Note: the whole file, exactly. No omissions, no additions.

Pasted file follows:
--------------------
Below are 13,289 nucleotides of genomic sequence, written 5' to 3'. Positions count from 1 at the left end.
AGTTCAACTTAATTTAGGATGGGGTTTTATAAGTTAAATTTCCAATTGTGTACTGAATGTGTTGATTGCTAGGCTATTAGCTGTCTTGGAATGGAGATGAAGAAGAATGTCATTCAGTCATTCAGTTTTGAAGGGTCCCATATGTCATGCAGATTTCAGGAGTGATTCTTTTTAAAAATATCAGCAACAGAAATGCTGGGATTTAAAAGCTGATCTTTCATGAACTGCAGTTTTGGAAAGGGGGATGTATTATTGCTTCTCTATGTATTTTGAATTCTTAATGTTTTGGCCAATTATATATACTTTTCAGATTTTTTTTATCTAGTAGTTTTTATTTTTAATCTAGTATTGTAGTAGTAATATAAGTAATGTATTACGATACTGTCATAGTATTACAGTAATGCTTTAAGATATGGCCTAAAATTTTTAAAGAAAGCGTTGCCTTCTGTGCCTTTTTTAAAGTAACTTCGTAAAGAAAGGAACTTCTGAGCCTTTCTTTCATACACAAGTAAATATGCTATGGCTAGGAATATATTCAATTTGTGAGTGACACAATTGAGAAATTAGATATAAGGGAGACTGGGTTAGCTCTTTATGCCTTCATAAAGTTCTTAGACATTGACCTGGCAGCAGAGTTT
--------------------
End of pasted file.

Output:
Below are 13,289 nucleotides of genomic sequence, written 5' to 3'. Positions count from 1 at the left end.
AGTTCAACTTAATTTAGGATGGGGTTTTATAAGTTAAATTTCCAATTGTGTACTGAATGTGTTGATTGCTAGGCTATTAGCTGTCTTGGAATGGAGATGAAGAAGAATGTCATTCAGTCATTCAGTTTTGAAGGGTCCCATATGTCATGCAGATTTCAGGAGTGATTCTTTTTAAAAATATCAGCAACAGAAATGCTGGGATTTAAAAGCTGATCTTTCATGAACTGCAGTTTTGGAAAGGGGGATGTATTATTGCTTCTCTATGTATTTTGAATTCTTAATGTTTTGGCCAATTATATATACTTTTCAGATTTTTTTTATCTAGTAGTTTTTATTTTTAATCTAGTATTGTAGTAGTAATATAAGTAATGTATTACGATACTGTCATAGTATTACAGTAATGCTTTAAGATATGGCCTAAAATTTTTAAAGAAAGCGTTGCCTTCTGTGCCTTTTTTAAAGTAACTTCGTAAAGAAAGGAACTTCTGAGCCTTTCTTTCATACACAAGTAAATATGCTATGGCTAGGAATATATTCAATTTGTGAGTGACACAATTGAGAAATTAGATATAAGGGAGACTGGGTTAGCTCTTTATGCCTTCATAAAGTTCTTAGACATTGACCTGGCAGCAGAGTTT